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Morgan-Gardner family papers

Identifier: Midwest-MS-Morgan-Gardner

Scope and Content of the Collection

Travel journal and three memoirs written by members of the Morgan family and Henry A. Gardner.

The travel journal, written by George Cadogan Morgan while in Revolutionary France, describes the countryside of France, as well as some of the violence taking place in Paris during July of 1789. It is a contemporary copy with a map of Morgan's route, compiled from letters Morgan sent home almost every day. The biographical memoir written by Richard Price Morgan vividly depicts Morgan's voyage to America and following struggles to make his way in the developing nation. Morgan travelled through the Northeast and Midwest, often on foot with an Irish "tinker" and encountered Indians in the military camps where they were refugees. He attempted several trading expeditions which he describes in great detail, including the hard travel and price gouging which took place in various pioneer ports. His descriptions of railroad construction and expansion are particularly informative. He was involved in several aspects of the industry, from labor, surveying, and invention, to the politics and business practices that propelled it forward. His son George C. Morgan's memoir likewise describes life and work on the railroads in Illinois. The memoir of Henry A. Gardner, son of Morgan's business colleague and son-in-law Henry A. Gardner discusses his father's work, as well as his own life in Chicago from 1853 until the turn of the century.


  • Creation: 1789-approximately 1900



Materials are in English.

Conditions Governing Access

The Morgan-Gardner family papers are open for research in the Special Collections Reading Room; 1 box at a time (Priority III).

Ownership and Literary Rights

The Morgan-Gardner family papers are the physical property of the Newberry Library. Copyright may belong to the authors or their legal heirs or assigns. For permission to publish or reproduce any materials from this collection, contact the Roger and Julie Baskes Department of Special Collections at

Conditions Governing Use note

The travel journal and biography of Richard P. Morgan are fragile, and it is recommended that patrons use the typed transcripts of these documents.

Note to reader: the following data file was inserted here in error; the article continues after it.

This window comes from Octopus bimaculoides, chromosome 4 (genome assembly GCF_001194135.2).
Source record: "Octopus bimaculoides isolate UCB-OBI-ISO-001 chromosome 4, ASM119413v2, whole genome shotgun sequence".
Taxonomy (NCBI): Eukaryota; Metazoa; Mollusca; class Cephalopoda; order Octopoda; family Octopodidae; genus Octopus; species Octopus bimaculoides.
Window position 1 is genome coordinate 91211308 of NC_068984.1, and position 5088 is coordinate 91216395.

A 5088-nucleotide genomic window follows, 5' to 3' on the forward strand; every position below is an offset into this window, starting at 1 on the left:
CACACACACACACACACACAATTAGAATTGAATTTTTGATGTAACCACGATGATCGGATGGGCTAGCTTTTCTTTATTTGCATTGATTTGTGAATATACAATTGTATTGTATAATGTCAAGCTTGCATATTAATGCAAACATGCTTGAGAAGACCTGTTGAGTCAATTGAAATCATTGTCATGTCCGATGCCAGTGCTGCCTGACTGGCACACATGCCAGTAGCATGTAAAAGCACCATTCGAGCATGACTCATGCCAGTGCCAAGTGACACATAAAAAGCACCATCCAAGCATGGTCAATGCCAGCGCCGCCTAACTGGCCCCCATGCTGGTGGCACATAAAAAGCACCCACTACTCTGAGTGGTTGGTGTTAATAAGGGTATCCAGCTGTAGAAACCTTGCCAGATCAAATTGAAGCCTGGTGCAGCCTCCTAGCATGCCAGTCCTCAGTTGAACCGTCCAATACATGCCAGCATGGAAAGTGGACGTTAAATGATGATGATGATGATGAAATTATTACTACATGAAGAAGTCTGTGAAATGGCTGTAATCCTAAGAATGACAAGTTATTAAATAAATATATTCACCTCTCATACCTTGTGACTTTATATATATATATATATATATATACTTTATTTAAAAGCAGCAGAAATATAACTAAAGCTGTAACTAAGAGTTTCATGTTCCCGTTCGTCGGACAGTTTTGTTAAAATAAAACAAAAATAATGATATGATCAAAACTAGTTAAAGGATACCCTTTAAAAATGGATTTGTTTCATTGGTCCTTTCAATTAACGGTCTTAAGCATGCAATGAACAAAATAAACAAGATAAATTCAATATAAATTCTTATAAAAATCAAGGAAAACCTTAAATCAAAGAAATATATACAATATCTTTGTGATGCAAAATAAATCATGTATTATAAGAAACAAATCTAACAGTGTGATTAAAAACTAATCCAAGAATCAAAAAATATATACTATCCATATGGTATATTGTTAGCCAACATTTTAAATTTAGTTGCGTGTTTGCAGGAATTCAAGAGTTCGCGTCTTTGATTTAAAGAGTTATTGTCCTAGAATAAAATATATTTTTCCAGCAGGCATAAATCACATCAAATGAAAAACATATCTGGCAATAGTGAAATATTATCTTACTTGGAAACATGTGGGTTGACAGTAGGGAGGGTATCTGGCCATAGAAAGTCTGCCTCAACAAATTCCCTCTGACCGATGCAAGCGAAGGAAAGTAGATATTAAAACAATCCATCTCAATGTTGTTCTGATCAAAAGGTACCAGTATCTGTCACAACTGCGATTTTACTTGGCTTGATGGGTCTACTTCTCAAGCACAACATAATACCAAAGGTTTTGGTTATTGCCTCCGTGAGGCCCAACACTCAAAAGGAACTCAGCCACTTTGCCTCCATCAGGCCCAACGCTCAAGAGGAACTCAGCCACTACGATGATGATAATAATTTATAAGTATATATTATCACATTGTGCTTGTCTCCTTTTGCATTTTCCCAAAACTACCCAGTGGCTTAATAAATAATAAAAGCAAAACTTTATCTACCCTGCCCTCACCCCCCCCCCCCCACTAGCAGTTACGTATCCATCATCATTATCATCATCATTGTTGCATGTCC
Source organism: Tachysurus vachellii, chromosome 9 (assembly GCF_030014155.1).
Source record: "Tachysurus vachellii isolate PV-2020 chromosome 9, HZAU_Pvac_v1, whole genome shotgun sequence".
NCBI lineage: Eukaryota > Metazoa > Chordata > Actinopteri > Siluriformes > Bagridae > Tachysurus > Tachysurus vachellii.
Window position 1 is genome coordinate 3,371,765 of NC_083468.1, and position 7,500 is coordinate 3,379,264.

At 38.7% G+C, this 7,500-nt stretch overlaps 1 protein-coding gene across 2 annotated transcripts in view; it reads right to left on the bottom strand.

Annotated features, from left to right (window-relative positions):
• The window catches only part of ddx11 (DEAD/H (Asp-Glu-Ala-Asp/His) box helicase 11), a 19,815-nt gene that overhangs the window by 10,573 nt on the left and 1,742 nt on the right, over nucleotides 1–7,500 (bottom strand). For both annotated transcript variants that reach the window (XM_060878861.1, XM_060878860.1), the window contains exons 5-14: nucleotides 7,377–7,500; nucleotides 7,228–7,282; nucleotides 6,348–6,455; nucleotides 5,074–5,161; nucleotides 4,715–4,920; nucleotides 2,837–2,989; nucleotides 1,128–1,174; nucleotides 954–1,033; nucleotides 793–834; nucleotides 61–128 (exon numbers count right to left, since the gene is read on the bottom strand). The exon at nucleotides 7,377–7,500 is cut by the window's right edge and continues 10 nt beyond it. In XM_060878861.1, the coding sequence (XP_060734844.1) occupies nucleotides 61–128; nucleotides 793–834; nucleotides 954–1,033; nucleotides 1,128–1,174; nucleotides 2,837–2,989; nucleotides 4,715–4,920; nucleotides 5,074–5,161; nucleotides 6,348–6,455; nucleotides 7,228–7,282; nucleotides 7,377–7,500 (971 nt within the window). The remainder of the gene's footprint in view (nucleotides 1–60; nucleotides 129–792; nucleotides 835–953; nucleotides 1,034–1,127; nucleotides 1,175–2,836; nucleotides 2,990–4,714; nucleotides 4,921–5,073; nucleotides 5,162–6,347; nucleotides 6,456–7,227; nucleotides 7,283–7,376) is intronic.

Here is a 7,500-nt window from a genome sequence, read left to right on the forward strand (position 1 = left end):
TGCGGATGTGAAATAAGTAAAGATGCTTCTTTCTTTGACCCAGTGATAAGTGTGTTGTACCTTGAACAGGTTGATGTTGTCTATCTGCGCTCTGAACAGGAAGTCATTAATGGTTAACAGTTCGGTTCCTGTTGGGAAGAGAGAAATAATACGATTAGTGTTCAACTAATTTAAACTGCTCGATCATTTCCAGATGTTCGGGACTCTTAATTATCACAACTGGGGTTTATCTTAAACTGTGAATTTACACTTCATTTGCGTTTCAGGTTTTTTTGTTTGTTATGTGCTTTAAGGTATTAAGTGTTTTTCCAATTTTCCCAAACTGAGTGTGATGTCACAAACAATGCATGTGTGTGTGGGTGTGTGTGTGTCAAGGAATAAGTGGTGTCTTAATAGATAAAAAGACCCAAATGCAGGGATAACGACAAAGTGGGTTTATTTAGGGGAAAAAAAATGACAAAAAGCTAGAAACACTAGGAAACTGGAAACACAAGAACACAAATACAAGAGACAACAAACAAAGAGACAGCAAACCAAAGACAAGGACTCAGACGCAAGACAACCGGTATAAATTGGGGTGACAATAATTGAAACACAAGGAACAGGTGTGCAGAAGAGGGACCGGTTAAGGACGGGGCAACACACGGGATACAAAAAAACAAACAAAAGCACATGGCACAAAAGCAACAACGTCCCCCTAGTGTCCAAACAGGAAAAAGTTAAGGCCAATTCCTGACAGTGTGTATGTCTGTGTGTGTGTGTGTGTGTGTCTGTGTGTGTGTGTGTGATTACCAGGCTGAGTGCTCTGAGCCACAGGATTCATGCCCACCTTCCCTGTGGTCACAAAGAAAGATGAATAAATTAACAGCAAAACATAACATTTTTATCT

Biography of the Morgan and Gardner Families

The Morgans were a Welsh family, whose members emigrated to America in the late 18th century.

Welsh dissenting minister and scientist George Cadogan Morgan was born in 1754 in Brigend in the county of Glamorgan. Morgan left Oxford after a year to attend the dissenting Hoxton Academy, and then preached in Norwich and Hackney. Sympathizing with the American Revolutionary War, he also was a supporter of the French Revolution. In July of 1789, while accompanying three friends on a Continental tour, Morgan arrived in Paris in time for the fall of the Bastille, and traveled through the country. Also a scientist of some fame, Morgan died in 1798 after inhaling fumes while conducting a chemical experiment.

George Cadogan Morgan’s son, Richard Price Morgan (1780-1882) emigrated to America in 1798 with his mother and several siblings, and they settled on a farm adjacent to farm of his brother George C. Morgan in Stockbridge, Massachusetts. Around 1814, Richard P. Morgan ventured west in search of better fortune. Over the next six decades Morgan pursued many trading ventures and by the 1820s found work in the growing railroad industry. He worked as a surveyor and civil engineer on many lines in New York, Wisconsin, and Illinois through the 1870s and also maintained a farm in Kendall County, Illinois.

Richard Price Morgan’s son, George C. Morgan, joined his father on the railroad. He helped construct the Eastern Extension and Michigan Central roads, and in 1868 worked on the first iron bridge in Chicago, the 18th Street Bridge. He continued to work in railroad construction and surveying until illness forced his retirement around 1900.

Born in 1816 in Massachusetts, Henry A. Gardner was Richard P. Morgan’s business partner, and he married Morgan’s daughter, Sarah. Also a civil engineer, he worked on the Hudson River Railroad and the Illinois and Michigan Canal, and died in 1852. Sarah and Henry Gardner’s son, Henry A. Gardner, born in 1845, was a Chicago lawyer who often represented railroad companies. He died in 1911.


0.2 Linear Feet (1 box)


Travel journal written by George C. Morgan, a schoolteacher and minister (1754-1798) while travelling in France during the Revolution, 1789; autobiographical memoir written by the son of George C. Morgan, Richard Price Morgan (1790-1882), who immigrated to the United States from England around 1808 and became a civil engineer; brief memoir of Richard Price Morgan's son George C. Morgan (b. 1833) who worked with his father on the railroads; and memoir by Henry A. Gardner, grandson of Richard Price Morgan and son of Morgan's business colleague Henry A. Gardner, also a railway surveyor and civil engineer.


Arranged alphabetically.

Collection Stack Location

1 26 4


Gift of Henry A. Gardner, 1980.

Processed by

Lisa Janssen, 2010.


This inventory was created with the generous support of the National Endowment for the Humanities. Any views, findings, conclusions, or recommendations expressed in this inventory do not necessarily represent those of the National Endowment for the Humanities.

Inventory of the Morgan-Gardner family papers, 1789-approximately 1900
Lisa Janssen
Language of description
Script of description

Repository Details

Part of the The Newberry Library - Modern Manuscripts and Archives Repository

60 West Walton Street
Chicago Illinois 60610 United States